The international collaborative hackathon (or “Collabathon”) for a Global Climate Accounting system started on Saturday 16 November and has been going on for two weeks. Following an initiative of the Yale Open Lab, a kick-off weekend took place in 6 nodes around the world including a node in Berlin. The DFKI Open Source Lab for Sustainable Mobility participated and supported the event. The organizers have very high intentions on promoting their idea, aiming to present a demo of the system at the international meeting of COP25 in in Madrid.
The idea behind the Collabathon is to create an accounting system that will consistently track the environmental impact of all climate stakeholders (e.g. states, cities, companies, individuals), in an effort to meet the goal of avoiding a further anthropogenic warming of the planet of more than 1,5°C. The platform will be based on an open-source framework of distributed ledgers, that will allow the interoperable co-opration of hundreds of autonomous modules that might already exist or will be developed as part of similar activities in the future. As the organizers claim, the notions of the block-chain technology, apart from their existing usage in cryptocurrencies, can be profoundly extended to cover the needs of a software tracking and optimizing the environmental implications of human activities worldwide.
About 15 people participated in the hacking efforts that took place at the Berlin node, organized by Netimpact-ESMT at the Drivery co-working space. The efforts concentrated on 4 prompts:
- One of the teams has been focusing on the Climate Terminal. According to the organizer description “the goal of this prompt is to develop a Bloomberg Terminal like interface but with a focus on climate change. This would mean displaying statistics on climate change, displaying the different markets climate assets trade on, and displaying the latest news from around the world on the progress and impact of climate change”. The efforts of the Berlin hackers focused in adapting an existing news aggregation systems and other data sources to mine and display the relevant information. The efforts led to some code employing a front-end in ReactJS and ΝodeJS and even a twitter account.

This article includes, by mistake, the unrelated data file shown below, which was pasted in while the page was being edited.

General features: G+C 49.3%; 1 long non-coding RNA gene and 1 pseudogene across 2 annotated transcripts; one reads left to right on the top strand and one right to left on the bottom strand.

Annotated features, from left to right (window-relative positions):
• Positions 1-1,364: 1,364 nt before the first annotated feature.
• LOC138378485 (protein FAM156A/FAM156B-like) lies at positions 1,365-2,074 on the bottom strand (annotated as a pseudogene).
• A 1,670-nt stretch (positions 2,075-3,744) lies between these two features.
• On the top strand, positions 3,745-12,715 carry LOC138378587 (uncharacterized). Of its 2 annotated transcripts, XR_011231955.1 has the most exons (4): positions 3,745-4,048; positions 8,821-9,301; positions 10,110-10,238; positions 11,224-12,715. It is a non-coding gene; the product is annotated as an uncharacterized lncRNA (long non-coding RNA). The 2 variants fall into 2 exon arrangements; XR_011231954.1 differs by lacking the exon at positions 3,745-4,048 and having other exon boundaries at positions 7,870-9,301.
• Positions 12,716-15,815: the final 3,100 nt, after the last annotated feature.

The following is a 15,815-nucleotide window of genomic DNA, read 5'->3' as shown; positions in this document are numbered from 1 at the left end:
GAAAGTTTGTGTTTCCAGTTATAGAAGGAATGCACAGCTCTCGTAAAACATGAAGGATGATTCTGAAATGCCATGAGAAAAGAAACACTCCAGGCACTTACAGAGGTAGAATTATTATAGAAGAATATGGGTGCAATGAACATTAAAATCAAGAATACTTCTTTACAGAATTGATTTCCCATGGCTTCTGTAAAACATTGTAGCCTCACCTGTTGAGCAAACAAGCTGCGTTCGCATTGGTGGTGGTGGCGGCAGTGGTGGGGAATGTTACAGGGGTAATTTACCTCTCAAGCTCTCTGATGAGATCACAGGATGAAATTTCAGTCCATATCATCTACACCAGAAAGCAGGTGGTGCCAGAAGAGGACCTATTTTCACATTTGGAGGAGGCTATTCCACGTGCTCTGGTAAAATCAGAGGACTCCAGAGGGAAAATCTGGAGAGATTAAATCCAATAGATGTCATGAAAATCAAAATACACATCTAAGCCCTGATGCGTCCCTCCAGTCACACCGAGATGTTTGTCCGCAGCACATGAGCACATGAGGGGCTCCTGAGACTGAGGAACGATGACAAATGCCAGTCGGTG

- A second team got engaged with visualizing the models and the data of the Paris Equity Check, through a widget at the Open Climate Platform. The aim is to augment the existing interface by displaying an assessment of how ‘fair’ emission reduction targets are for each country, so that a climate progress accounting can be framed within this analysis.
- When it comes to Consumer Disclosure contracts for Sustainable Chains, one of the teams in Berlin, including one participant of the Open Source Lab, set the goal to create the “EcoWidgy”: a browser add-on that is expected to analyse the products of online shops and provide an easy explanation of their environmental impact. The analysis went further by promoting the transparency of the supply chains and investigating the usage of Life-cycle Assessment and Material Flow analysis. The team’s ideas inspired a team in Paris which worked on the idea of representing the environmental impact through a single value. Another team in Los Angeles has expressed interest to continue working on this idea too.
- Finally, a fourth Berliner team worked on the idea of saving the planet “One plant at a time”, by suggesting the creation of an Instagram-like social platform where users would be able to exchange pictures and information about their plants.
The Collabathon is being continued as this article is being written. We are excited to follow the development and looking forward to seeing the results!